An easy response is “They knew what they were getting into when they bid for the licence”. Partly. There’s a recession on you know, that has somewhat affected how well stations do. Even the good ones. Plus the BBC’s stations can (and do) change quite significantly. When people won their licences, mostly around ten years ago, Radio 2 did something different. It was a radio station that attracted an older audience. It now adds younger listeners faster than any demographic. It is, without question, a younger sounding radio station than it was ten years ago. I’m sure a number of commercial radio business plans did not predict that the Radio 2 tanks would be so far on their lawn that the shed’s looking threatened.

I’m not denying that Radio 2 is an excellent radio station. It is! But you look at a show like Alan Carr and Emma Forbes’ ‘getting ready to go out’ show and it doesn’t exactly emit Reithian qualities, does it? If you run a TSA of 250k and run a ‘getting ready to go out’ show for 25 to 44s how are you expected to compete with a programme on the BBC that’s promoted on TV, ad free, presented by two well known and talented presenters, on any radio platform you may want to consume it on and plays songs, all of which, would appear on Heart.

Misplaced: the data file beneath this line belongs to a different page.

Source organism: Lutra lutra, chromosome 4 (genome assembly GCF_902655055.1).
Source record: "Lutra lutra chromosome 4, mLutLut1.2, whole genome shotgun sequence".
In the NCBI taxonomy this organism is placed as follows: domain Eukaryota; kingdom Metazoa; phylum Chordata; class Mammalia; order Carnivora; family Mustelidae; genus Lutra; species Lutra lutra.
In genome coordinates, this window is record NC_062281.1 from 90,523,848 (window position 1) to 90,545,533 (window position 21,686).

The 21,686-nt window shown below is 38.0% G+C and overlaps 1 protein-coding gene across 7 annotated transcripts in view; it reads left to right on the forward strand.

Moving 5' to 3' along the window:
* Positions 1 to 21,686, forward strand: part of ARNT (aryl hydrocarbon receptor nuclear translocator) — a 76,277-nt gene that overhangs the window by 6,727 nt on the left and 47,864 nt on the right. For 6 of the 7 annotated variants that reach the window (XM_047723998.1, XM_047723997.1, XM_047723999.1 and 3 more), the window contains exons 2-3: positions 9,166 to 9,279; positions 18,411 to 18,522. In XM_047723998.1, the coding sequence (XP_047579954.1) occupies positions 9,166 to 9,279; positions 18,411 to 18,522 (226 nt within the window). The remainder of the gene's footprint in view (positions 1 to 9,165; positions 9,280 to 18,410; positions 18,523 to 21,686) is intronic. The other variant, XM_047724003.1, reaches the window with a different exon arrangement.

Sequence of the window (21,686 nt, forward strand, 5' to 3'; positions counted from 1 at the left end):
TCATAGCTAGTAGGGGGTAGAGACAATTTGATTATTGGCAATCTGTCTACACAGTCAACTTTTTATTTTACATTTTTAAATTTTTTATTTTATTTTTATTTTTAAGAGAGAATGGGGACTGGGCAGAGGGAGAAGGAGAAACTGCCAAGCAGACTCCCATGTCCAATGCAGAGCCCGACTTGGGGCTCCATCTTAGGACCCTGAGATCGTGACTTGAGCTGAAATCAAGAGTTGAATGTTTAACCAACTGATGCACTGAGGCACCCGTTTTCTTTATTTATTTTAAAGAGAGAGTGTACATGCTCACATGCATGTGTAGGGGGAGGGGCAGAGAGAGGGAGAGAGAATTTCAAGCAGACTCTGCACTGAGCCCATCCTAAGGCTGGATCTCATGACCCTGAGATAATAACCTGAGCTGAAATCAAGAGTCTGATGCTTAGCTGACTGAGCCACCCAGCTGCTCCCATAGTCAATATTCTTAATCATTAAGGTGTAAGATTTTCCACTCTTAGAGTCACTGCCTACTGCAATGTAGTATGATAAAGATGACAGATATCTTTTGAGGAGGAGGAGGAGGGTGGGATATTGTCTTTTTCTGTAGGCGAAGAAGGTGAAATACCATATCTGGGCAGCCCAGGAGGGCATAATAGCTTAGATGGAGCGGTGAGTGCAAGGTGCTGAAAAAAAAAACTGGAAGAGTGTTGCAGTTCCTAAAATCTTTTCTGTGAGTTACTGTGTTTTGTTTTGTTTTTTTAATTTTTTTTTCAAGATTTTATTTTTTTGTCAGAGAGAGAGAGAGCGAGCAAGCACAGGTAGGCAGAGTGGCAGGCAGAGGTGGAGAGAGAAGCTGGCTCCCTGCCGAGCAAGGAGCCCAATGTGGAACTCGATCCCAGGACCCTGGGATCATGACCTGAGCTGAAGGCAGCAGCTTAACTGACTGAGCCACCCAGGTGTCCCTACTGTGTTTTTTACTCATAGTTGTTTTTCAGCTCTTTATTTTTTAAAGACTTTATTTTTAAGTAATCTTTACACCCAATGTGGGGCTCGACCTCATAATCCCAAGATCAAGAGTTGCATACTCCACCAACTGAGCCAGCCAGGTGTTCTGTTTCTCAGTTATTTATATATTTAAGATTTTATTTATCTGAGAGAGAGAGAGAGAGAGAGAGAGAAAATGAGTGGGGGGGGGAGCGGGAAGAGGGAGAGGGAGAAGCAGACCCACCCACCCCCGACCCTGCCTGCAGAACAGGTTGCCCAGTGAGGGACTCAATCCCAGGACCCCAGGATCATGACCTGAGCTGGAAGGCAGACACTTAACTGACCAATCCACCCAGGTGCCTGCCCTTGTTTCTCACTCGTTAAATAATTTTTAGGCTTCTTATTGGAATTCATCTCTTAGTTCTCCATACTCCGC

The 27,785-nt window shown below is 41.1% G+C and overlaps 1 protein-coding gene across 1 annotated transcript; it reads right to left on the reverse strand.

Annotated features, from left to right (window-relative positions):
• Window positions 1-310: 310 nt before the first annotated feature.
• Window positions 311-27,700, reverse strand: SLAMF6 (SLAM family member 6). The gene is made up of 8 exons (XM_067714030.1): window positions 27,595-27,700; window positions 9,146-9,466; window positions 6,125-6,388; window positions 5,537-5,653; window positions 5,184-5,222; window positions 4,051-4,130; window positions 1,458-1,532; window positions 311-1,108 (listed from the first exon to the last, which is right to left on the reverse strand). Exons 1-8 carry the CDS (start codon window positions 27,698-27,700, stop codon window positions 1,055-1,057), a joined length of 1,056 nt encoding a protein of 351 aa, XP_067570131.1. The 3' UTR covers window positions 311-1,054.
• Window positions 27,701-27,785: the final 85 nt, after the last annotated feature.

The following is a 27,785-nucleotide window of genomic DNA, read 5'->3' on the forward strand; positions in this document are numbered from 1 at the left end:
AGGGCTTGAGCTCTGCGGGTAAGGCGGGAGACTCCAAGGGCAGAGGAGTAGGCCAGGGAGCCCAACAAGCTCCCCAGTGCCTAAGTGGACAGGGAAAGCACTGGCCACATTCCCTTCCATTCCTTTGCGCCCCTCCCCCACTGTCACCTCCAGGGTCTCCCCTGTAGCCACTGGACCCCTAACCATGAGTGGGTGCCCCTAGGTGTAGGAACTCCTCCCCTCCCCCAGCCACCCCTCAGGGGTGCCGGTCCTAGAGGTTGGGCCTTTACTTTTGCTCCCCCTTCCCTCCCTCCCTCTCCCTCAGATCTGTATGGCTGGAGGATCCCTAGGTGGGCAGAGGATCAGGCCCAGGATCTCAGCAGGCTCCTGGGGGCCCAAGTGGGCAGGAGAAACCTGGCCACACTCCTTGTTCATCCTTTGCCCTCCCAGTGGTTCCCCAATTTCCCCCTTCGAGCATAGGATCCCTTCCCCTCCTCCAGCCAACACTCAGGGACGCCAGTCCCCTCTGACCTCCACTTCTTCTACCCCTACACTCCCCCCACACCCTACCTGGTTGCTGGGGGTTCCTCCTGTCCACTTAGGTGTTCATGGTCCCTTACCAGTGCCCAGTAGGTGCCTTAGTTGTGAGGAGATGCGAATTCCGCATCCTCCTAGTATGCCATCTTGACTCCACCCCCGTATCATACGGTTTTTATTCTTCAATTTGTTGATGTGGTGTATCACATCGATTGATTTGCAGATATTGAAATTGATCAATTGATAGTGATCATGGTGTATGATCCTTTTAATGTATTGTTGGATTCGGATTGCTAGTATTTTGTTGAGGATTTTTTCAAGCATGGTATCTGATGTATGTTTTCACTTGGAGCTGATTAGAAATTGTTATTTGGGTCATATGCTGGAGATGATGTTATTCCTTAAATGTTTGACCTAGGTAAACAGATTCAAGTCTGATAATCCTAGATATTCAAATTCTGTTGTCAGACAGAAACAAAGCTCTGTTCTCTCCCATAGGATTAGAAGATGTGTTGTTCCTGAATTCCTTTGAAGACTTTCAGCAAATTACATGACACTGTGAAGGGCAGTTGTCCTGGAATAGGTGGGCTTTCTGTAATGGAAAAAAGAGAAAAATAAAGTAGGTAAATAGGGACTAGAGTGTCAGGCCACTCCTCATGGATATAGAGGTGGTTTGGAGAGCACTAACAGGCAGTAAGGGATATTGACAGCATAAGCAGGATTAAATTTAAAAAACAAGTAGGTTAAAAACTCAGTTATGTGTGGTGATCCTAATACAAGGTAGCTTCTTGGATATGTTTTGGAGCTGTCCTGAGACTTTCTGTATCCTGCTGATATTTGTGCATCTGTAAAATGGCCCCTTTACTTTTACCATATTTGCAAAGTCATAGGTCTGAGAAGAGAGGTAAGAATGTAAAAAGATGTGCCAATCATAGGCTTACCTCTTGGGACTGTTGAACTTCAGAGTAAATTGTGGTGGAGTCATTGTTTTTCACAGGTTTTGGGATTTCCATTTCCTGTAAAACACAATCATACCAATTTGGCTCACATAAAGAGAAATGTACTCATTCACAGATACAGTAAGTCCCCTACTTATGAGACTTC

So if you’re a commercial radio station you have the option of doing your own version or counter-scheduling. And should a commercial radio station, of which this kind of show is there bread and butter, be forced by Radio 2 to put on something else?

But, I suppose if we follow Nicky’s advice we should just let the DJ have more freedom and that would fix all the problems. Yeah right.

There are two reasons why local radio DJs don’t talk as much as presenters at BBC stations.

1. They’re not as good.

I’m not saying they’re rubbish at all. But if you’re on a national BBC network you are, of course, going to be better. Commercial radio will be playing catch up.

2. They have to play adverts.